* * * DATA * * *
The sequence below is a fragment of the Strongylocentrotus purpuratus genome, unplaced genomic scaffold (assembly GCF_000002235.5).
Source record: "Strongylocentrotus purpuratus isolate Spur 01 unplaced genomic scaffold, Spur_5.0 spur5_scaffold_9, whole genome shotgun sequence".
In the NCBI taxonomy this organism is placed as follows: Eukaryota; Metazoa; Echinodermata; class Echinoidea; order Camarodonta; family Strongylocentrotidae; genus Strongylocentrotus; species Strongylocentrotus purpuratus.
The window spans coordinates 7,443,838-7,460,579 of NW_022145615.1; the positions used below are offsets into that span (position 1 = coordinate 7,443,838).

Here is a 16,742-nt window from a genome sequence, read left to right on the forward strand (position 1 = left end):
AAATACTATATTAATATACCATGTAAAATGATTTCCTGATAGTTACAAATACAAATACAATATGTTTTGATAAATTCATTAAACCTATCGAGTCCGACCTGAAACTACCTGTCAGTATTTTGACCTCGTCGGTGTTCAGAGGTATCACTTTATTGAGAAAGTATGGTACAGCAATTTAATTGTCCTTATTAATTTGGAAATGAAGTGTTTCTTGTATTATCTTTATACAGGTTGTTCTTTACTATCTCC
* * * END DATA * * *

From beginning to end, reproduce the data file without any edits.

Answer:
The sequence below is a fragment of the Strongylocentrotus purpuratus genome, unplaced genomic scaffold (assembly GCF_000002235.5).
Source record: "Strongylocentrotus purpuratus isolate Spur 01 unplaced genomic scaffold, Spur_5.0 spur5_scaffold_9, whole genome shotgun sequence".
In the NCBI taxonomy this organism is placed as follows: Eukaryota; Metazoa; Echinodermata; class Echinoidea; order Camarodonta; family Strongylocentrotidae; genus Strongylocentrotus; species Strongylocentrotus purpuratus.
The window spans coordinates 7,443,838-7,460,579 of NW_022145615.1; the positions used below are offsets into that span (position 1 = coordinate 7,443,838).

Here is a 16,742-nt window from a genome sequence, read left to right on the forward strand (position 1 = left end):
AAATACTATATTAATATACCATGTAAAATGATTTCCTGATAGTTACAAATACAAATACAATATGTTTTGATAAATTCATTAAACCTATCGAGTCCGACCTGAAACTACCTGTCAGTATTTTGACCTCGTCGGTGTTCAGAGGTATCACTTTATTGAGAAAGTATGGTACAGCAATTTAATTGTCCTTATTAATTTGGAAATGAAGTGTTTCTTGTATTATCTTTATACAGGTTGTTCTTTACTATCTCC